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Alex Colville



Exhausted Prisoners.

Alex Colville began his 60-year career as a war artist, and his lifetime of work has sustained his signature aloofness from those days. Understandable for a 24-year-old artist trying to survive the war and needing enough distance to keep from being completely overwhelmed.

He was born in 1920 in Toronto, but spent most of his childhood in Nova Scotia and graduated from the Mount Allison University School of Art. Colville enlisted in April 1942 and served with the infantry. Even though he was talented, he could not become an official war artist unless he became an officer. He received his commission in the fall of 1943, and was sent overseas in May 1944. Colville served as a war artist until June 1946.



The Machine-Gun, Germany.

From late October 1944, through the Hunger Winter in Holland, until the 3rd Canadian Division crossed the Rhine the following year, Colville sketched the progress of the division. One of his last assignments was a stop at Bergen-Belsen concentration camp, and even there among the thousands of dead and dying, his work remains calm and remote.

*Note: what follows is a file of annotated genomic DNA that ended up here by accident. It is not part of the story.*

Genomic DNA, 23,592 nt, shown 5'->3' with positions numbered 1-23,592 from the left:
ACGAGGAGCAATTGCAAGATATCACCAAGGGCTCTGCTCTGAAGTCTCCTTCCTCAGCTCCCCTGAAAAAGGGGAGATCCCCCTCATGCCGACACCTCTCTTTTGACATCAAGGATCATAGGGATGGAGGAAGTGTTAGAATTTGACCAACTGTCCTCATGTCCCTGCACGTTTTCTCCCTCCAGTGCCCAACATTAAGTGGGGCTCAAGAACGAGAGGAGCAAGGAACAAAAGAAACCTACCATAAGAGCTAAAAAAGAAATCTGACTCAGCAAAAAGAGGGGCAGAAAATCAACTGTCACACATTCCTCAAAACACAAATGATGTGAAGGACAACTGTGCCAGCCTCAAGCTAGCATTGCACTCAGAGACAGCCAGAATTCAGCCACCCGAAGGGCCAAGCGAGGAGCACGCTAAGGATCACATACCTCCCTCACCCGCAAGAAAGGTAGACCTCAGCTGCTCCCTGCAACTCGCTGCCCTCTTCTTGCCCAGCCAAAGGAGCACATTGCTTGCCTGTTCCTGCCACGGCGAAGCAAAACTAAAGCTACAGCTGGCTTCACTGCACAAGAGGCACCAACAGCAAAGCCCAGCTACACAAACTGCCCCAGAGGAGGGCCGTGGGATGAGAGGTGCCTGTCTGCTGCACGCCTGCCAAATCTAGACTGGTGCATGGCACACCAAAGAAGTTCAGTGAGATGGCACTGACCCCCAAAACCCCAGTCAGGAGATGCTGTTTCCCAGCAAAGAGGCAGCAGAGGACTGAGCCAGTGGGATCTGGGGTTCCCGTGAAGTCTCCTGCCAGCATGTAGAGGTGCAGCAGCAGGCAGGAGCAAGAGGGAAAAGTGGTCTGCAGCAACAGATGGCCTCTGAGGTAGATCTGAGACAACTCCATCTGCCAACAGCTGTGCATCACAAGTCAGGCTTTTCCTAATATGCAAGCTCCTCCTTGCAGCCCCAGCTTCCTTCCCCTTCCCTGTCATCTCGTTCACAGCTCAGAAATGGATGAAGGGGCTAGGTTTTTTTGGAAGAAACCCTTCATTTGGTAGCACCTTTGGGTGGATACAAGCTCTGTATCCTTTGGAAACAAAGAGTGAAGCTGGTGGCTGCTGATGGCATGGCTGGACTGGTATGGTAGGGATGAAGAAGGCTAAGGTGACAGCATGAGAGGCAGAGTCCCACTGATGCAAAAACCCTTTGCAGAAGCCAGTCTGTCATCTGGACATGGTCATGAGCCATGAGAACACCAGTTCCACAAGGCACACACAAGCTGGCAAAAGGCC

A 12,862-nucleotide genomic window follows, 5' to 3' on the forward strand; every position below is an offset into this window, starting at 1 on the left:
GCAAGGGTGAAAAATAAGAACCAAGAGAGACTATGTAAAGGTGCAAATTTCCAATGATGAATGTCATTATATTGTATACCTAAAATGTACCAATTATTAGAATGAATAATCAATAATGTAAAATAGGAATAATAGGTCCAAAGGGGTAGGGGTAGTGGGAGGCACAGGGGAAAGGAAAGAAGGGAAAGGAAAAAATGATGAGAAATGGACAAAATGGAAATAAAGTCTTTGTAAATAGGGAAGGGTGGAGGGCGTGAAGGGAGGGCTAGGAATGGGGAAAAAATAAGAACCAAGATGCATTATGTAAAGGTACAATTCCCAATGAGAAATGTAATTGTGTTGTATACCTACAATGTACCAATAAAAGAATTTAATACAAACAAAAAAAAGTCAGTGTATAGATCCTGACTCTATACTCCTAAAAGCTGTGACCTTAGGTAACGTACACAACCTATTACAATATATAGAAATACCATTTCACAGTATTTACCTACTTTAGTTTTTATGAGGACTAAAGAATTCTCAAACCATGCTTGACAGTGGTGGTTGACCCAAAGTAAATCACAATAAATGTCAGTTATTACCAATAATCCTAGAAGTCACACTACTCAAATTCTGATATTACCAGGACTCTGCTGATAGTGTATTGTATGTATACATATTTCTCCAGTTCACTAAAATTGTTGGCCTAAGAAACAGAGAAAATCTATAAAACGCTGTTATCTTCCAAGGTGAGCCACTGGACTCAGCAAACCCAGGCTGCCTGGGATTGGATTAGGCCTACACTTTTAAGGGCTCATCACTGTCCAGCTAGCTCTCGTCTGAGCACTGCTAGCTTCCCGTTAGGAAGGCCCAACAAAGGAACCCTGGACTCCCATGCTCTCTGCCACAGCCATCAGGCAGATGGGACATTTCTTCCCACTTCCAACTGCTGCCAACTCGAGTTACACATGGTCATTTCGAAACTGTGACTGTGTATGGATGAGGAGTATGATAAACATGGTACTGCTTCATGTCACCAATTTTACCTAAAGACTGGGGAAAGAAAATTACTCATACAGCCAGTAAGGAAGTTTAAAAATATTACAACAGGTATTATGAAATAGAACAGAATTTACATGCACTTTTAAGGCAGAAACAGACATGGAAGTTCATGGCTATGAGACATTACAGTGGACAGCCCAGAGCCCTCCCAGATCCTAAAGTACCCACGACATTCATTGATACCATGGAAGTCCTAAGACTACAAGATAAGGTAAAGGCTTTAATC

In 2000, Colville created a self-portrait, titled Studio, which in some ways closes the circle. Nude, the 80-year-old stands vulnerable, facing the end of his days. In it we see the shadow of death, shades of World War II.

Colville’s works are as familiar to Canadians as our own flag. An icon in the world of Canadian art, he stands alone, and whether he chooses a group of exhausted soldiers or one sentry to paint, we feel the quiet, the detachment of each individual. Seldom do his subjects make direct eye contact with the viewer. Even his colours emphasize this theme, subdued and sepia.

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Many of the Canadian War Museum’s ­holdings are ­available in reproduction at affordable prices. For more information, contact Image Reproduction Services, Canadian War Museum, 1 Vimy Place, Ottawa, ON K1R 0C2; tel: 1-819-776-8686; fax: 1-819-776-8623; e-mail: [email protected]

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